* @param string   $title The menu item's title.
         * @param WP_Post  $item  The current menu item.
         * @param stdClass $args  An object of wp_nav_menu() arguments.
         * @param int      $depth Depth of menu item. Used for padding.
         */
        $title = apply_filters( 'nav_menu_item_title', $title, $item, $args, $depth );

        $item_output = $args->before;
        $item_output .= '<a'. $attributes .'>';
        $item_output .= $args->link_before . $title . $args->link_after;
        $item_output .= '</a>';
        $item_output .= $args->after;

        // If there is a description, display it
        if ( $item->description ) {
            $item_output .= '<br />' . $item->description;
        }

        $output .= apply_filters( 'walker_nav_menu_start_el', $item_output, $item, $depth, $args );
    }
}

This looks like a ton of code, but the majority is copied directly from Walker_Nav_Menu, the class we’re extending. I’ve removed the commented sections for the sake of brevity.

The relevant changes are in the first line, in which we name our custom walker (I’ve named it Nav_Menu_With_Description, but if you’re creating the walker to do something else you’d obviously want to name it accordingly):

class Nav_Menu_With_Description extends Walker_Nav_Menu {

Then all of the other code is identical to Walker_Nav_Menu, except the part that affects the menu item title:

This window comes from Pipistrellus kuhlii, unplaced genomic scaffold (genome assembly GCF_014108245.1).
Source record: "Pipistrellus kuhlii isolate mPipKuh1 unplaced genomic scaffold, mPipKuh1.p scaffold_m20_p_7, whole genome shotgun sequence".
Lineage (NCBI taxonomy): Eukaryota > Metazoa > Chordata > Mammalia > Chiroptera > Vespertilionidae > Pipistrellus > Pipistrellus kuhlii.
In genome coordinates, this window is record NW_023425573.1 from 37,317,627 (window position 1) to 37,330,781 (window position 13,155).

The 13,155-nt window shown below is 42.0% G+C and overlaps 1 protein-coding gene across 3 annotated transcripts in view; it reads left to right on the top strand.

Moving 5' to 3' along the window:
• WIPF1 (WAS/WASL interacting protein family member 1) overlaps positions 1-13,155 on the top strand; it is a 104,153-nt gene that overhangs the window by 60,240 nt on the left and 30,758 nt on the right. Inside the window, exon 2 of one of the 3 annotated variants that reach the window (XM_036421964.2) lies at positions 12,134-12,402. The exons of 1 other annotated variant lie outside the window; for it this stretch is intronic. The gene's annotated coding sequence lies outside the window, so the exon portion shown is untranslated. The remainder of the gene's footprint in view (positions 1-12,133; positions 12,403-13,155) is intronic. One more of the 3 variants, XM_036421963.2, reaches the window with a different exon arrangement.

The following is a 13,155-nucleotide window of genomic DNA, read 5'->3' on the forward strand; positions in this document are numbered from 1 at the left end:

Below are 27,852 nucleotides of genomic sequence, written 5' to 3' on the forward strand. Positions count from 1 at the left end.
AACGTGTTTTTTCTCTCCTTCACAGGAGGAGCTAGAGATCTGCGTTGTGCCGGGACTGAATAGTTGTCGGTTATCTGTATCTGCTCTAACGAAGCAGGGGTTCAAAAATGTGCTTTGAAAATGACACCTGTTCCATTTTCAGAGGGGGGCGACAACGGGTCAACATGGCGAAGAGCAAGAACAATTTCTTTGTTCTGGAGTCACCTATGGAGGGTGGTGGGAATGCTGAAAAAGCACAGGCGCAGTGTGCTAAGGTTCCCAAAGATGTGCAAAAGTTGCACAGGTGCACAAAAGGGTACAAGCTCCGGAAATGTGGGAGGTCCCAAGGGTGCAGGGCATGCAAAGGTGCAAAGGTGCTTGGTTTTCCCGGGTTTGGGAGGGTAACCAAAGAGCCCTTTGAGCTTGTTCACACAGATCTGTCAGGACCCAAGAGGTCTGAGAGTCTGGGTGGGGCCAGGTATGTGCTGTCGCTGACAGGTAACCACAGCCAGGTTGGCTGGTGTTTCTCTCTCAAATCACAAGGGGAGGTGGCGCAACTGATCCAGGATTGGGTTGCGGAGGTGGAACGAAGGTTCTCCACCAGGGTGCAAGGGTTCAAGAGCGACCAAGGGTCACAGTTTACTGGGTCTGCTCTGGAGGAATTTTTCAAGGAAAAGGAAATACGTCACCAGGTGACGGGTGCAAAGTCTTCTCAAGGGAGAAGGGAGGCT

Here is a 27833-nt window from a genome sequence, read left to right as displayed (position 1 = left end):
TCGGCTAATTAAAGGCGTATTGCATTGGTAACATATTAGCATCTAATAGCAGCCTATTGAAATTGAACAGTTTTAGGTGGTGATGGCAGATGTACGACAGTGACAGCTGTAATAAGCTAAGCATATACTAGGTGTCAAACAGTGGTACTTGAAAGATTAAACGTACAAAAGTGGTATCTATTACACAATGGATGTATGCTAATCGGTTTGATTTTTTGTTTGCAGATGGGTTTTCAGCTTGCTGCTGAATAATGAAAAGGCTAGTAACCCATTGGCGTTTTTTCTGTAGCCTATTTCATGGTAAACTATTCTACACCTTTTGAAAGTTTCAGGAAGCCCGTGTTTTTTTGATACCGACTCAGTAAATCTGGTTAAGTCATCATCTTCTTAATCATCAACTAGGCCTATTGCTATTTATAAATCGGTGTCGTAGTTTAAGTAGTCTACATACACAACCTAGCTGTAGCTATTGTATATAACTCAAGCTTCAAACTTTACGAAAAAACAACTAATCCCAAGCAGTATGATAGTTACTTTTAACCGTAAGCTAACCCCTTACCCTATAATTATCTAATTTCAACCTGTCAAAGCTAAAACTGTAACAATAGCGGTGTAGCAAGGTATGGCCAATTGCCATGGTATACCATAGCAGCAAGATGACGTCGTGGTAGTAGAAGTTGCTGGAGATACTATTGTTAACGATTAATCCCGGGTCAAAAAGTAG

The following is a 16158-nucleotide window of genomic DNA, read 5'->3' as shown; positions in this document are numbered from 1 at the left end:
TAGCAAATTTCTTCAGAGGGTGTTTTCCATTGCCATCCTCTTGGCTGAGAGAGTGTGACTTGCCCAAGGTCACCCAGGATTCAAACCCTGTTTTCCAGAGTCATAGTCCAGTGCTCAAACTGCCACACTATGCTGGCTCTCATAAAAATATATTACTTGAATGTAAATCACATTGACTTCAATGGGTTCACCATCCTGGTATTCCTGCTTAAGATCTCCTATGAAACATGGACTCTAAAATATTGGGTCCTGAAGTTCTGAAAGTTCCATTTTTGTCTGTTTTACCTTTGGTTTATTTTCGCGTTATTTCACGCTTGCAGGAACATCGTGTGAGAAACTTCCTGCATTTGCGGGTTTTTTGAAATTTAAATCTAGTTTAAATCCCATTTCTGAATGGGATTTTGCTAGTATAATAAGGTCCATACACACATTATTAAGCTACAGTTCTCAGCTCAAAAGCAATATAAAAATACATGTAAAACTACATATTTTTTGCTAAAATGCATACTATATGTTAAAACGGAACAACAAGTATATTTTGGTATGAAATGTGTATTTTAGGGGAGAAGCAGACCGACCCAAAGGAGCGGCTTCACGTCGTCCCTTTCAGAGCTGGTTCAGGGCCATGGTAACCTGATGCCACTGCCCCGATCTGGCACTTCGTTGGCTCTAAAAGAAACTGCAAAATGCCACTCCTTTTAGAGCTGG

/**
 * Filters a menu item's title.
 *
 * @since 4.4.0
 *
 * @param string   $title The menu item's title.
 * @param WP_Post  $item  The current menu item.
 * @param stdClass $args  An object of wp_nav_menu() arguments.
 * @param int      $depth Depth of menu item. Used for padding.
 */
$title = apply_filters( 'nav_menu_item_title', $title, $item, $args, $depth );

$item_output = $args->before;
$item_output .= '<a'. $attributes .'>';
$item_output .= $args->link_before . $title . $args->link_after;
$item_output .= '</a>';
$item_output .= $args->after;

// If there is a description, display it
if ( $item->description ) {
    $item_output .= '<br />' . $item->description;
}

The new code is the last few lines, in bold. It checks whether the item has a “description” value, and if it does, it stores a linebreak and the value in the item_output variable, after the menu item link.

You can now use the custom walker you’ve created with the wp_nav_menu function:

<?php wp_nav_menu( array( 'theme_location' => 'top', 'walker' => new Nav_Menu_With_Description ) ); ?>

Or you can automatically apply the custom walker to a specific menu location, by hooking into wp_nav_menu_args:

// Always use custom walker on Top Menu location
function drollic_custom_nav_args( $args ) {
    if ( 'top' == $args['theme_location'] ) {
        $args['walker'] = new Nav_Menu_With_Description();
    }
    return $args;
}
add_filter('wp_nav_menu_args', 'drollic_custom_nav_args');

Where does it go?

The menu locations are set in your theme, so I think this code belongs with your theme as well, although you could also make a case for altering how menus display with a functionality plugin. Read more about both options in the first post of this series.

Resources